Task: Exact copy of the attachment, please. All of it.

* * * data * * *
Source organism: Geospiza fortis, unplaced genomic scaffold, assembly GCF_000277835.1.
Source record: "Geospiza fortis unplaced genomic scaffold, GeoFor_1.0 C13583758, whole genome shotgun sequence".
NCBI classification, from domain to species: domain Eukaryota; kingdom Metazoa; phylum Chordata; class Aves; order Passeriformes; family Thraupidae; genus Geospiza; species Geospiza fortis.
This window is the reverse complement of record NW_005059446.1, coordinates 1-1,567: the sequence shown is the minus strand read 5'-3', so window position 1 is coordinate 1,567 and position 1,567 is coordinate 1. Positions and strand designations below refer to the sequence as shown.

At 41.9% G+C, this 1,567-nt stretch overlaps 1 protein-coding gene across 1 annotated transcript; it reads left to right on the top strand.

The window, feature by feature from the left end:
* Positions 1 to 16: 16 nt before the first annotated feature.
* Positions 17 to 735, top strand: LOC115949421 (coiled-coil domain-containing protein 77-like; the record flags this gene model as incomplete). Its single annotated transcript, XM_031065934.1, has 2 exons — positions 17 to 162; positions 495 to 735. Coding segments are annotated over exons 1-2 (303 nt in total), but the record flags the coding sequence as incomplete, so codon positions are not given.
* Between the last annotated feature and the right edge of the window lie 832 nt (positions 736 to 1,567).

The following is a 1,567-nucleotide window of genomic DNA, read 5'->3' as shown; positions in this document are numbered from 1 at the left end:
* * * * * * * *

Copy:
Source organism: Geospiza fortis, unplaced genomic scaffold, assembly GCF_000277835.1.
Source record: "Geospiza fortis unplaced genomic scaffold, GeoFor_1.0 C13583758, whole genome shotgun sequence".
NCBI classification, from domain to species: domain Eukaryota; kingdom Metazoa; phylum Chordata; class Aves; order Passeriformes; family Thraupidae; genus Geospiza; species Geospiza fortis.
This window is the reverse complement of record NW_005059446.1, coordinates 1-1,567: the sequence shown is the minus strand read 5'-3', so window position 1 is coordinate 1,567 and position 1,567 is coordinate 1. Positions and strand designations below refer to the sequence as shown.

At 41.9% G+C, this 1,567-nt stretch overlaps 1 protein-coding gene across 1 annotated transcript; it reads left to right on the top strand.

The window, feature by feature from the left end:
* Positions 1 to 16: 16 nt before the first annotated feature.
* Positions 17 to 735, top strand: LOC115949421 (coiled-coil domain-containing protein 77-like; the record flags this gene model as incomplete). Its single annotated transcript, XM_031065934.1, has 2 exons — positions 17 to 162; positions 495 to 735. Coding segments are annotated over exons 1-2 (303 nt in total), but the record flags the coding sequence as incomplete, so codon positions are not given.
* Between the last annotated feature and the right edge of the window lie 832 nt (positions 736 to 1,567).

The following is a 1,567-nucleotide window of genomic DNA, read 5'->3' as shown; positions in this document are numbered from 1 at the left end: